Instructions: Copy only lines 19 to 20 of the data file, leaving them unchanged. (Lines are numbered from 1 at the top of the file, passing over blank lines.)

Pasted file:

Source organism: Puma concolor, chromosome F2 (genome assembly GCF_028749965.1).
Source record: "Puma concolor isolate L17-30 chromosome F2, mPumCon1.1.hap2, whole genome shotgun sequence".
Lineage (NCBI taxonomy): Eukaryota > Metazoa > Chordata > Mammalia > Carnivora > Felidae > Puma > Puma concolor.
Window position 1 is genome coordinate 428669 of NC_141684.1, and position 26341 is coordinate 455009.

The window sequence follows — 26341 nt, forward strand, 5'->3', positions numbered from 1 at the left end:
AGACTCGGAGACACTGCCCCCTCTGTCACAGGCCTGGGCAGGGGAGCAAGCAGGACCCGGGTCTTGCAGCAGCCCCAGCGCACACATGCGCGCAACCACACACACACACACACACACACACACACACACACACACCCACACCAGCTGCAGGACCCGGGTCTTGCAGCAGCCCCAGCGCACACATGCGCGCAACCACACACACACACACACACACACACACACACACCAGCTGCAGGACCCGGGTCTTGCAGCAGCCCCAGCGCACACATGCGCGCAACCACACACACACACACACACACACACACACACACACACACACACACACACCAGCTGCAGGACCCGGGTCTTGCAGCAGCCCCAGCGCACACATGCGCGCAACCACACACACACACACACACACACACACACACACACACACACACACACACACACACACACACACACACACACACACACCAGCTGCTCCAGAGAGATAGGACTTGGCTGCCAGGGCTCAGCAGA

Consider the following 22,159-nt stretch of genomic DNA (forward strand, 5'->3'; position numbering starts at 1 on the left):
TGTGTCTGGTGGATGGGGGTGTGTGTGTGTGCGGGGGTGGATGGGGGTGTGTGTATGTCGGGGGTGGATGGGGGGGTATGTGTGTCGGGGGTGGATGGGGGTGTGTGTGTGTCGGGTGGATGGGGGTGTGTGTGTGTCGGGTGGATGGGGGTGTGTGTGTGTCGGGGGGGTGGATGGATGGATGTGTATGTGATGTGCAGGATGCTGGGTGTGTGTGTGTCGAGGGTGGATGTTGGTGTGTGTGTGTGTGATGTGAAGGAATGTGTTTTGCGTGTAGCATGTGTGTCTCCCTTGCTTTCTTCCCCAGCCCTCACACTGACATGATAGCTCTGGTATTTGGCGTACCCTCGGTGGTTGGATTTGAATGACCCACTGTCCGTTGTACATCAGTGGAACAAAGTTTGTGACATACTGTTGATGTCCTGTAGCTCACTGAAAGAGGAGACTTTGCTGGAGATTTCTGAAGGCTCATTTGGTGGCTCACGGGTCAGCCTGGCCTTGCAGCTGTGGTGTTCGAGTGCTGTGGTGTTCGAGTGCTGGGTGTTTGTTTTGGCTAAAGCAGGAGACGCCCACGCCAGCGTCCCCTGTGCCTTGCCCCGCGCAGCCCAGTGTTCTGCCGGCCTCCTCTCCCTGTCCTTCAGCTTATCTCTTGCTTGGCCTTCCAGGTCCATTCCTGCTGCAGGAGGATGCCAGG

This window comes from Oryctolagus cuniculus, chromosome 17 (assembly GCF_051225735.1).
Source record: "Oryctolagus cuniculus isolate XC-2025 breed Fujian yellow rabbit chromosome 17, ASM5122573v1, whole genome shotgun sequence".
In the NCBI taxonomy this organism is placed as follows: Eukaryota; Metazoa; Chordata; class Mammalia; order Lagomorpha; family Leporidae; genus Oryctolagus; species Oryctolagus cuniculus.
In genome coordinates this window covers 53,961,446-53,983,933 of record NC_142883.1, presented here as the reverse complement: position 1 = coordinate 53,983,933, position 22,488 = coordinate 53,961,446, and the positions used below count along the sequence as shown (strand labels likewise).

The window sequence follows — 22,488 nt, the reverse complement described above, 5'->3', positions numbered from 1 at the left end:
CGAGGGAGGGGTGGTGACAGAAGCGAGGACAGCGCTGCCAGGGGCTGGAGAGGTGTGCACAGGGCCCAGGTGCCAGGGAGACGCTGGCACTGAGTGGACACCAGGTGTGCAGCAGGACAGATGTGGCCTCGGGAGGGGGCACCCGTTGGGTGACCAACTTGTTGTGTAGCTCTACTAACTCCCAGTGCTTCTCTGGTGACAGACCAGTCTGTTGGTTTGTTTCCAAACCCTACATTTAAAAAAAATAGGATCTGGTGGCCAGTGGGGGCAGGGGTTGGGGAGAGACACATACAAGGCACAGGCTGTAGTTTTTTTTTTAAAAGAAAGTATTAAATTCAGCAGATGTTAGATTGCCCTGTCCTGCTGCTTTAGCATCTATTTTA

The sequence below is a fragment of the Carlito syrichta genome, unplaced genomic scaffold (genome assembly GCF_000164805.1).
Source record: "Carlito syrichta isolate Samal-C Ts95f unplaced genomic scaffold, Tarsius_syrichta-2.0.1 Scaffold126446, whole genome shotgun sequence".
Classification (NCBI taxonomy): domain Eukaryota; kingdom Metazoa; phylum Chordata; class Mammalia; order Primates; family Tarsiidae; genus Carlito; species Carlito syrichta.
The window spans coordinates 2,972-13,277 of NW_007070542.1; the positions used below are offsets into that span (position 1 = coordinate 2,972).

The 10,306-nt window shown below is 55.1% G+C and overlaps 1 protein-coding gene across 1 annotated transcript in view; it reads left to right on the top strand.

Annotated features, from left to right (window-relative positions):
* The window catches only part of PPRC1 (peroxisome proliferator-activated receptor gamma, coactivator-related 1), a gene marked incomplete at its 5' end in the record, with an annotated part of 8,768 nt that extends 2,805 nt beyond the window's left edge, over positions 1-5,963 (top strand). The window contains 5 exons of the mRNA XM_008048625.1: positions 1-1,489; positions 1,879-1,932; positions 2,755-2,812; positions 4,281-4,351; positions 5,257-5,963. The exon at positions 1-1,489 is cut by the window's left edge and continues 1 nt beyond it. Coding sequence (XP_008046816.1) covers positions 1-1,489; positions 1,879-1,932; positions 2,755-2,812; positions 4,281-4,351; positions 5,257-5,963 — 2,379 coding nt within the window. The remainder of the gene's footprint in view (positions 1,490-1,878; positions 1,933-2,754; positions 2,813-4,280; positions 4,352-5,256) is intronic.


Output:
The 10,306-nt window shown below is 55.1% G+C and overlaps 1 protein-coding gene across 1 annotated transcript in view; it reads left to right on the top strand.

Annotated features, from left to right (window-relative positions):